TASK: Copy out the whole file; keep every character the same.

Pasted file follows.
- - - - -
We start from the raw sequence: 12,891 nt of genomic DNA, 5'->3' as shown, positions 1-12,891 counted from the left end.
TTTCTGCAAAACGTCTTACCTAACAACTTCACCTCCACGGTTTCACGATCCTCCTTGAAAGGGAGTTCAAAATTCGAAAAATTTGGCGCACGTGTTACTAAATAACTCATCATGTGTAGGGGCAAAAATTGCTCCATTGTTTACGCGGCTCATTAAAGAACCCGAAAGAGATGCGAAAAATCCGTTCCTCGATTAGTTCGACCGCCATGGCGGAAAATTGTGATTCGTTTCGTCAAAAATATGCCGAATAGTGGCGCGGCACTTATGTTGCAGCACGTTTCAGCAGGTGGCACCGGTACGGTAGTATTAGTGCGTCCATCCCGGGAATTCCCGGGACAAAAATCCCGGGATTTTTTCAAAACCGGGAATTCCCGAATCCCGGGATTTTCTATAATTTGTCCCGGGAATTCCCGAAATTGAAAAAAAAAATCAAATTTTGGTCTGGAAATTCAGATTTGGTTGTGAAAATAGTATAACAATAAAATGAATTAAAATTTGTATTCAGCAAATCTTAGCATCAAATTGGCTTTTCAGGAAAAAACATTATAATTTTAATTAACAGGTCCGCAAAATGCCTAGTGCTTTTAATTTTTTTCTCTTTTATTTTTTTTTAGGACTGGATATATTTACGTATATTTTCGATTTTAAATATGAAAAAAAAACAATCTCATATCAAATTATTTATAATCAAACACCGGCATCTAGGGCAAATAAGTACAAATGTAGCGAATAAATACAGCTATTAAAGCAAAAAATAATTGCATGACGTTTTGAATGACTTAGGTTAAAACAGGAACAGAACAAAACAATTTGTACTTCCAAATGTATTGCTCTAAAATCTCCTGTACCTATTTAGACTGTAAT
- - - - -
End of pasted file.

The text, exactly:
We start from the raw sequence: 12,891 nt of genomic DNA, 5'->3' as shown, positions 1-12,891 counted from the left end.
TTTCTGCAAAACGTCTTACCTAACAACTTCACCTCCACGGTTTCACGATCCTCCTTGAAAGGGAGTTCAAAATTCGAAAAATTTGGCGCACGTGTTACTAAATAACTCATCATGTGTAGGGGCAAAAATTGCTCCATTGTTTACGCGGCTCATTAAAGAACCCGAAAGAGATGCGAAAAATCCGTTCCTCGATTAGTTCGACCGCCATGGCGGAAAATTGTGATTCGTTTCGTCAAAAATATGCCGAATAGTGGCGCGGCACTTATGTTGCAGCACGTTTCAGCAGGTGGCACCGGTACGGTAGTATTAGTGCGTCCATCCCGGGAATTCCCGGGACAAAAATCCCGGGATTTTTTCAAAACCGGGAATTCCCGAATCCCGGGATTTTCTATAATTTGTCCCGGGAATTCCCGAAATTGAAAAAAAAAATCAAATTTTGGTCTGGAAATTCAGATTTGGTTGTGAAAATAGTATAACAATAAAATGAATTAAAATTTGTATTCAGCAAATCTTAGCATCAAATTGGCTTTTCAGGAAAAAACATTATAATTTTAATTAACAGGTCCGCAAAATGCCTAGTGCTTTTAATTTTTTTCTCTTTTATTTTTTTTTAGGACTGGATATATTTACGTATATTTTCGATTTTAAATATGAAAAAAAAACAATCTCATATCAAATTATTTATAATCAAACACCGGCATCTAGGGCAAATAAGTACAAATGTAGCGAATAAATACAGCTATTAAAGCAAAAAATAATTGCATGACGTTTTGAATGACTTAGGTTAAAACAGGAACAGAACAAAACAATTTGTACTTCCAAATGTATTGCTCTAAAATCTCCTGTACCTATTTAGACTGTAAT